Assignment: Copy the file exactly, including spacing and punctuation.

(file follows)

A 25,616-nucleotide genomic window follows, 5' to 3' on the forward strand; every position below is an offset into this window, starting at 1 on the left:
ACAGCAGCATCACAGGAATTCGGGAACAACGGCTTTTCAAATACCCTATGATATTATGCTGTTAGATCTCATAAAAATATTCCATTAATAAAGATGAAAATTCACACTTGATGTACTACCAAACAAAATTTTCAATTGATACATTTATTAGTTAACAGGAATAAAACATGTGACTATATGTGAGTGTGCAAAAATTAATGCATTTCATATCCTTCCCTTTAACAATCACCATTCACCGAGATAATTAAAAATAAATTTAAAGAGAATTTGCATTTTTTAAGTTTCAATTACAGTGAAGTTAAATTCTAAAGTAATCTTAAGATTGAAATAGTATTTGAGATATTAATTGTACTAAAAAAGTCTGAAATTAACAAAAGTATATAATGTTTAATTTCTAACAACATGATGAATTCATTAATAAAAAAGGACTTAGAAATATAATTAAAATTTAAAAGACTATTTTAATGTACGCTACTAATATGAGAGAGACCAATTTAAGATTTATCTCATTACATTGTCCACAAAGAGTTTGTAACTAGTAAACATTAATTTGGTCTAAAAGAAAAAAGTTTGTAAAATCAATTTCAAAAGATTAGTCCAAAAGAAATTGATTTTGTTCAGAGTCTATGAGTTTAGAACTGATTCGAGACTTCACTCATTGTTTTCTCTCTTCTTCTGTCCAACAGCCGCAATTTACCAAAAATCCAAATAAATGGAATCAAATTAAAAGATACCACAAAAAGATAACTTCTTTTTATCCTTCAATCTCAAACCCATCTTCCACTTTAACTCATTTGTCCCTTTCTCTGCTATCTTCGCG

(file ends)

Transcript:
A 25,616-nucleotide genomic window follows, 5' to 3' on the forward strand; every position below is an offset into this window, starting at 1 on the left:
ACAGCAGCATCACAGGAATTCGGGAACAACGGCTTTTCAAATACCCTATGATATTATGCTGTTAGATCTCATAAAAATATTCCATTAATAAAGATGAAAATTCACACTTGATGTACTACCAAACAAAATTTTCAATTGATACATTTATTAGTTAACAGGAATAAAACATGTGACTATATGTGAGTGTGCAAAAATTAATGCATTTCATATCCTTCCCTTTAACAATCACCATTCACCGAGATAATTAAAAATAAATTTAAAGAGAATTTGCATTTTTTAAGTTTCAATTACAGTGAAGTTAAATTCTAAAGTAATCTTAAGATTGAAATAGTATTTGAGATATTAATTGTACTAAAAAAGTCTGAAATTAACAAAAGTATATAATGTTTAATTTCTAACAACATGATGAATTCATTAATAAAAAAGGACTTAGAAATATAATTAAAATTTAAAAGACTATTTTAATGTACGCTACTAATATGAGAGAGACCAATTTAAGATTTATCTCATTACATTGTCCACAAAGAGTTTGTAACTAGTAAACATTAATTTGGTCTAAAAGAAAAAAGTTTGTAAAATCAATTTCAAAAGATTAGTCCAAAAGAAATTGATTTTGTTCAGAGTCTATGAGTTTAGAACTGATTCGAGACTTCACTCATTGTTTTCTCTCTTCTTCTGTCCAACAGCCGCAATTTACCAAAAATCCAAATAAATGGAATCAAATTAAAAGATACCACAAAAAGATAACTTCTTTTTATCCTTCAATCTCAAACCCATCTTCCACTTTAACTCATTTGTCCCTTTCTCTGCTATCTTCGCG